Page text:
The development of a new layer of revolutionary workers in North America and Europe will not happen without an upsurge of class struggle greater than anything seen in this part of the world for many years. Contrary to what Trotsky wrote in 1938, the working class in the advanced capitalist countries and much of the rest of the world today has a crisis of self-mobilization: there are few or no networks of worker militants to organize resistance, and weak political traditions in the working class. Of course, revolutionary socialist leadership has a vital part to play in addressing these problems. However, workers will have to devise new forms of class organization on a rank-and-file, class struggle, internationalist basis. Without a sharp increase in the level of class struggle new vanguards cannot be even partially recreated (although many workers will be radicalized by the ongoing ruling class offensive). Without revolutionary politics, workers are finding it difficult to successfully fight back in a world economy where capital is highly mobile and economic restructuring is wreaking havoc on their lives.

Today, socialists need to learn from the S.R./I.S. example when considering the years ahead. While the period in which we live is very different from the years in which S.R./I.S. built, our situations do have real similarities. What we can take from them is more than the politics of socialism from below plus a commitment to learn from and analyze the working class as it really is and not as we might wish it to be. It is also a question of how to organize and build: there is no point in pretending to organize along the lines of a Leninist party. It is a dangerous mistake for small groups of socialists to believe that if they adopt a highly centralized ("Leninist") form of organization they can propel themselves into becoming genuine agitational groups, with the necessary roots in a vanguard layer of workers. To apply the methods of Leninist party-building to small propaganda groups creates pressures that push such groups towards becoming sects.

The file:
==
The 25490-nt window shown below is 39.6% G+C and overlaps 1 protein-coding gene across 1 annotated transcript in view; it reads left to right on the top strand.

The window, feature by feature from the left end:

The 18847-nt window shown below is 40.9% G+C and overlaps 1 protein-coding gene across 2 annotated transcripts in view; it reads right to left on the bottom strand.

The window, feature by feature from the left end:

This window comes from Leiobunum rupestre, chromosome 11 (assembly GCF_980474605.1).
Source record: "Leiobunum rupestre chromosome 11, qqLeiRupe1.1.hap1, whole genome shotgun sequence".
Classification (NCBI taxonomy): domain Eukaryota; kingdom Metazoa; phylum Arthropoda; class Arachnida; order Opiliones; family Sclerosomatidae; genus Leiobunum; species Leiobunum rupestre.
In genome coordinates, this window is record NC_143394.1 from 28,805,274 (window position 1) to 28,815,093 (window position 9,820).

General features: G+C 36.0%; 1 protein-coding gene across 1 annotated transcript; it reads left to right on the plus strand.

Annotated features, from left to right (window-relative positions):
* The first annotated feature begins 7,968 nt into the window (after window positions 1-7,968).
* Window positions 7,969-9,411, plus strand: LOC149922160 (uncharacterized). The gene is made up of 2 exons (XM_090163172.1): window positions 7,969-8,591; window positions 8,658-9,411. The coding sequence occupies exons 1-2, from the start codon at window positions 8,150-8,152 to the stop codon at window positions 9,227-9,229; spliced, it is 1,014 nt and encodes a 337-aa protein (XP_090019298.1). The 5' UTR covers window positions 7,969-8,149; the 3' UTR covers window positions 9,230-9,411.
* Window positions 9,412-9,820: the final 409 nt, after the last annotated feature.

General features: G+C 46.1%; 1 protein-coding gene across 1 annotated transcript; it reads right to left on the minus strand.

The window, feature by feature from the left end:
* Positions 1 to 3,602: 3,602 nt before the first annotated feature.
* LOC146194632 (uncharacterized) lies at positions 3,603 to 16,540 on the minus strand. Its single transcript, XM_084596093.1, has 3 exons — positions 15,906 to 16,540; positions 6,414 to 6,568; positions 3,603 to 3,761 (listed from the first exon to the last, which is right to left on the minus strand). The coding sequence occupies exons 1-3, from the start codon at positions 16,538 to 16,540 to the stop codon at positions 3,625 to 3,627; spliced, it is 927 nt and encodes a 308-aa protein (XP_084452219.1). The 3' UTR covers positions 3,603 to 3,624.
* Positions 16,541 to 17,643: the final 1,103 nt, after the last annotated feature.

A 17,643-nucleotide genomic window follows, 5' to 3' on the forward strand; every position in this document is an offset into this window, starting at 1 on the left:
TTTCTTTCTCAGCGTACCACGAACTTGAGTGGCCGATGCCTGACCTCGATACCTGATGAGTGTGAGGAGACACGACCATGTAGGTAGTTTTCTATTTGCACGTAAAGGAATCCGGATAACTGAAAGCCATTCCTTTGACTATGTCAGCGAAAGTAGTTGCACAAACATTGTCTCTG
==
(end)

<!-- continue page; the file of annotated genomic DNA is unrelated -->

Although the working class needs to build parties along the lines sketched out by critical Leninists, socialist groups of a few hundred or even thousands of members are not parties. A socialist group in Canada that could honestly call itself a party would have to be an agitational organization of many thousands of workers. We cannot predict exactly how the kind of parties that we want to see will emerge. However, they can only be built if larger groups of open-minded, honest and self-critical revolutionary socialists merge with larger new forces: groups of radicalizing workers and the oppressed that do not exist now but which will emerge in future struggles.

It is a mistake for a small group of Marxists to say that it is trying to build itself into a party. Instead it should commit itself to making a serious contribution to the development of such a party. The alternative to pretentious "party-building" is not a loose group in which revolutionary socialism and identity politics coexist[6] but the kind of organization the Political Reorientation Faction argues for in its Declaration.